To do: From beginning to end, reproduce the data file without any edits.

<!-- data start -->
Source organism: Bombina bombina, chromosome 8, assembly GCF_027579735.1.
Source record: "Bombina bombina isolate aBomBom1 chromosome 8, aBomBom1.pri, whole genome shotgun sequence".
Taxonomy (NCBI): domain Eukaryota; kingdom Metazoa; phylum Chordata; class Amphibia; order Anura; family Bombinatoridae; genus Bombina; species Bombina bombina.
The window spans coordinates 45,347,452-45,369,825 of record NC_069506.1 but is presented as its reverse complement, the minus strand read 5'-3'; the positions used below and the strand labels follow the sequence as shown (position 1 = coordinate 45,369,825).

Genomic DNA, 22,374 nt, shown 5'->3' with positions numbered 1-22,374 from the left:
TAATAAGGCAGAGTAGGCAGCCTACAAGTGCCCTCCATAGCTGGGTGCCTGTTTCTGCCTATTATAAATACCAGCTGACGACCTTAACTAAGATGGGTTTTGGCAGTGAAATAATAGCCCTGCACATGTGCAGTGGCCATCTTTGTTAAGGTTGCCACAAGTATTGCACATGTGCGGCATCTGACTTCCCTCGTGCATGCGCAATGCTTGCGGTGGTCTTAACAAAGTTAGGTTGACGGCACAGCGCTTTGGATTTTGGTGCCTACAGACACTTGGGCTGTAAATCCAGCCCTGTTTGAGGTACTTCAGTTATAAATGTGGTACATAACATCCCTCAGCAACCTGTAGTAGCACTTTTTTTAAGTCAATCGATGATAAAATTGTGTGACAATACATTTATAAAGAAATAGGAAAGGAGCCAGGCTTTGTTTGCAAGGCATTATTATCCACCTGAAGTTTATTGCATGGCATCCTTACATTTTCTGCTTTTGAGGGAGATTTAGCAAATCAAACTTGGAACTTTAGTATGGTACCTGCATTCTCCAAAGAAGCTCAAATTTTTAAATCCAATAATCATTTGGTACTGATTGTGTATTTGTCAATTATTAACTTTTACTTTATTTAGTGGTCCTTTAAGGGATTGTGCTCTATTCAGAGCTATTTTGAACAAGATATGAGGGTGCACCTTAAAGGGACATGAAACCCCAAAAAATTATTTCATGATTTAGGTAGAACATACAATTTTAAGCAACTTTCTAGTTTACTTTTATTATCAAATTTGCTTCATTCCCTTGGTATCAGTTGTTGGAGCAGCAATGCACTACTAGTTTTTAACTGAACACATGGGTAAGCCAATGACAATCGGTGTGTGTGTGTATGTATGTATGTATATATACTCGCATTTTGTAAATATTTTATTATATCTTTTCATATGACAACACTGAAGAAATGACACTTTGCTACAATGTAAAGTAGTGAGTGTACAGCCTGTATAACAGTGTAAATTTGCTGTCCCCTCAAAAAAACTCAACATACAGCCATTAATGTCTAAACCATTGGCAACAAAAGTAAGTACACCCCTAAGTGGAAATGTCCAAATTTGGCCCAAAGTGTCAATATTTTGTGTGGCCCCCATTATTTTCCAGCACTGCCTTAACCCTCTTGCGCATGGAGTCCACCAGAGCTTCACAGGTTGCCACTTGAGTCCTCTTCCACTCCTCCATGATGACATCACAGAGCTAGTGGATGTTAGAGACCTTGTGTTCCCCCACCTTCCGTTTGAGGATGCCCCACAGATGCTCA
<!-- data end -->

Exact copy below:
Source organism: Bombina bombina, chromosome 8, assembly GCF_027579735.1.
Source record: "Bombina bombina isolate aBomBom1 chromosome 8, aBomBom1.pri, whole genome shotgun sequence".
Taxonomy (NCBI): domain Eukaryota; kingdom Metazoa; phylum Chordata; class Amphibia; order Anura; family Bombinatoridae; genus Bombina; species Bombina bombina.
The window spans coordinates 45,347,452-45,369,825 of record NC_069506.1 but is presented as its reverse complement, the minus strand read 5'-3'; the positions used below and the strand labels follow the sequence as shown (position 1 = coordinate 45,369,825).

Genomic DNA, 22,374 nt, shown 5'->3' with positions numbered 1-22,374 from the left:
TAATAAGGCAGAGTAGGCAGCCTACAAGTGCCCTCCATAGCTGGGTGCCTGTTTCTGCCTATTATAAATACCAGCTGACGACCTTAACTAAGATGGGTTTTGGCAGTGAAATAATAGCCCTGCACATGTGCAGTGGCCATCTTTGTTAAGGTTGCCACAAGTATTGCACATGTGCGGCATCTGACTTCCCTCGTGCATGCGCAATGCTTGCGGTGGTCTTAACAAAGTTAGGTTGACGGCACAGCGCTTTGGATTTTGGTGCCTACAGACACTTGGGCTGTAAATCCAGCCCTGTTTGAGGTACTTCAGTTATAAATGTGGTACATAACATCCCTCAGCAACCTGTAGTAGCACTTTTTTTAAGTCAATCGATGATAAAATTGTGTGACAATACATTTATAAAGAAATAGGAAAGGAGCCAGGCTTTGTTTGCAAGGCATTATTATCCACCTGAAGTTTATTGCATGGCATCCTTACATTTTCTGCTTTTGAGGGAGATTTAGCAAATCAAACTTGGAACTTTAGTATGGTACCTGCATTCTCCAAAGAAGCTCAAATTTTTAAATCCAATAATCATTTGGTACTGATTGTGTATTTGTCAATTATTAACTTTTACTTTATTTAGTGGTCCTTTAAGGGATTGTGCTCTATTCAGAGCTATTTTGAACAAGATATGAGGGTGCACCTTAAAGGGACATGAAACCCCAAAAAATTATTTCATGATTTAGGTAGAACATACAATTTTAAGCAACTTTCTAGTTTACTTTTATTATCAAATTTGCTTCATTCCCTTGGTATCAGTTGTTGGAGCAGCAATGCACTACTAGTTTTTAACTGAACACATGGGTAAGCCAATGACAATCGGTGTGTGTGTGTATGTATGTATGTATATATACTCGCATTTTGTAAATATTTTATTATATCTTTTCATATGACAACACTGAAGAAATGACACTTTGCTACAATGTAAAGTAGTGAGTGTACAGCCTGTATAACAGTGTAAATTTGCTGTCCCCTCAAAAAAACTCAACATACAGCCATTAATGTCTAAACCATTGGCAACAAAAGTAAGTACACCCCTAAGTGGAAATGTCCAAATTTGGCCCAAAGTGTCAATATTTTGTGTGGCCCCCATTATTTTCCAGCACTGCCTTAACCCTCTTGCGCATGGAGTCCACCAGAGCTTCACAGGTTGCCACTTGAGTCCTCTTCCACTCCTCCATGATGACATCACAGAGCTAGTGGATGTTAGAGACCTTGTGTTCCCCCACCTTCCGTTTGAGGATGCCCCACAGATGCTCA